No, C. S. Lewis won't be stopping by the blog today. That would be a bit difficult seeing as he's dead and all. His books, however, are far from dead. I haven't picked up anything he's ever written that I didn't enjoy and learn from. Narnia, Mere Christianity, The Problem of Pain. All of them fabulous books.
None have made me think and rethink as much as The Screwtape Letters.
It takes a while to immerse yourself in the story because you have to flip your terminology completely around. The book is written from the perspective of a high-powered demon. Therefore "The Enemy" is God. Takes a bit to get used to it. This adjusted terminology is part of what makes this book so amazing and powerful. Because things are phrased differently than you've ever heard them before, you see them in ways you never thought to before.
Our copy is looking a little worse for wear. My husband and I have both read it multiple times. It's one of the few books we have with notes written in it. We've done Bible studies based off of it as well.
If you have ever wanted the way you think about Christianity challenged, this is a great book to accomplish that. Foibles, patterns, and shortcuts that we all accept and even take for granted are brought to light in a way that makes you feel very vulnerable. Because the book is written as a demon looking for chinks in a particular Christian's armor, you can begin to see just how open we are to attack from the true Enemy.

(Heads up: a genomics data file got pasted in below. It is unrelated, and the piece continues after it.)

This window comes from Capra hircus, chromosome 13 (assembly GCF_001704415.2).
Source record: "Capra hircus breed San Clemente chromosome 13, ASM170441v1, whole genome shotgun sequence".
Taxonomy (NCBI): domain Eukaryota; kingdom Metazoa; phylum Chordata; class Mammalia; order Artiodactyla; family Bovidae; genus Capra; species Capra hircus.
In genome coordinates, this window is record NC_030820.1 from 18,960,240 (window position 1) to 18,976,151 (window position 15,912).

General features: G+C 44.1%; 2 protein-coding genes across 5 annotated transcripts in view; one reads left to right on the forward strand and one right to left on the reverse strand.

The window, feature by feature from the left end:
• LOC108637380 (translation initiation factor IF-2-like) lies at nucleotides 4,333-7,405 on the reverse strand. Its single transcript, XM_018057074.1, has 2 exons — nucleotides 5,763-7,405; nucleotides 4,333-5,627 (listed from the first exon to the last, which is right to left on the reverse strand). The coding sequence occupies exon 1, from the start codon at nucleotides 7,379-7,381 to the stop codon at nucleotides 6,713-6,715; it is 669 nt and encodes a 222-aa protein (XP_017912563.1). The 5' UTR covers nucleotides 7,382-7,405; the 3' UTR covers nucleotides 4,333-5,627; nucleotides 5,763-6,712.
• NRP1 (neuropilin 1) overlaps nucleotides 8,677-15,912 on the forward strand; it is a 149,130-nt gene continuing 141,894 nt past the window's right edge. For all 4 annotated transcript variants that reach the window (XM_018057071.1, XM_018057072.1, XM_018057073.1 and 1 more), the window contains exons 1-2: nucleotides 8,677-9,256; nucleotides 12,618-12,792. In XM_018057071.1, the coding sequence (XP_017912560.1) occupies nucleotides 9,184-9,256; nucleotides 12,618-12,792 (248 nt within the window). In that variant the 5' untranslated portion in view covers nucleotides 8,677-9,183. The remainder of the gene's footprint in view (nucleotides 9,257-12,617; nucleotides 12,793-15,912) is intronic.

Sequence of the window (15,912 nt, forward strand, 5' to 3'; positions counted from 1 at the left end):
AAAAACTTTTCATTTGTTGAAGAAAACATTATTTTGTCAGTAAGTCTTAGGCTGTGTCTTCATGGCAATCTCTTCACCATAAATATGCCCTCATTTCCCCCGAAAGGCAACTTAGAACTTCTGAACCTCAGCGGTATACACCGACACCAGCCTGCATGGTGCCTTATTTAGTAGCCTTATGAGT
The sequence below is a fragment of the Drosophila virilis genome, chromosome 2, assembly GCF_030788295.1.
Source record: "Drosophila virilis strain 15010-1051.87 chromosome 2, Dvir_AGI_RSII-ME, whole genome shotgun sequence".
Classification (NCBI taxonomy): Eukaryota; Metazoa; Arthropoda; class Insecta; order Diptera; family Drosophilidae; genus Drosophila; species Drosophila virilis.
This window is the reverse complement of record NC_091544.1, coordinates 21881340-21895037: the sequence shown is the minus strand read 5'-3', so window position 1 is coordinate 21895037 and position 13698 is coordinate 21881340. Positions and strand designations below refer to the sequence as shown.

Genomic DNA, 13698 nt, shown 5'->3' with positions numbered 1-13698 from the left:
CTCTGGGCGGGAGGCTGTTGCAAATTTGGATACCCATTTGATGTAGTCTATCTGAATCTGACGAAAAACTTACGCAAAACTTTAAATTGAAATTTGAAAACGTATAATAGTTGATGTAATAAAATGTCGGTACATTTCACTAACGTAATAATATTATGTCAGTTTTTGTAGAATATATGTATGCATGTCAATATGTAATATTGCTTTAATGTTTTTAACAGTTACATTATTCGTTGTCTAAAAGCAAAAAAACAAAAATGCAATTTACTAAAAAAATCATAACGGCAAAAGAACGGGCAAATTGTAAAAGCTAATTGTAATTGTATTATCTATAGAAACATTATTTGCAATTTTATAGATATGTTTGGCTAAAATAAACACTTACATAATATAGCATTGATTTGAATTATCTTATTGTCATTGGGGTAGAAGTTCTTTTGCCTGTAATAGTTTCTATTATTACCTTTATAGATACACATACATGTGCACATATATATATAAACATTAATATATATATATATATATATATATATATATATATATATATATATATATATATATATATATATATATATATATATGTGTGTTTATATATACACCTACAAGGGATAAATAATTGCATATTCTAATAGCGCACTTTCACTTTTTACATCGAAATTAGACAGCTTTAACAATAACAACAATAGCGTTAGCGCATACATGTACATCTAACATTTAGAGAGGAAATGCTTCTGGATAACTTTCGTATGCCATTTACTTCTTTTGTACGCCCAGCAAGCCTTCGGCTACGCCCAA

A masterpiece of satire, this classic has entertained and enlightened readers the world over with its sly and ironic portrayal of human life and foibles from the vantage point of Screwtape, a highly placed assistant to "Our Father Below." At once wildly comic, deadly serious, and strikingly original, C. S. Lewis gives us the correspondence of the worldly-wise old devil to his nephew Wormwood, a novice demon in charge of securing the damnation of an ordinary young man. The Screwtape Letters is the most engaging account of temptation - and the triumph over it - ever written.
While C.S. Lewis is not able to be with us, several people interviewed him while he was alive. (He talked more then...)
Read the whole article as well as some other bits of C. S. Lewis' life story here. It's a pretty interesting interview.
The Screwtape Letters is readily available in most bookstores - being one of Lewis' more popular titles. It is also included in many C.S. Lewis box sets. A radio/audio recorded version is also available. I found rumors of a pending movie, but can't find anything definitive on that.
Have you read The Screwtape Letters? What did you think of it?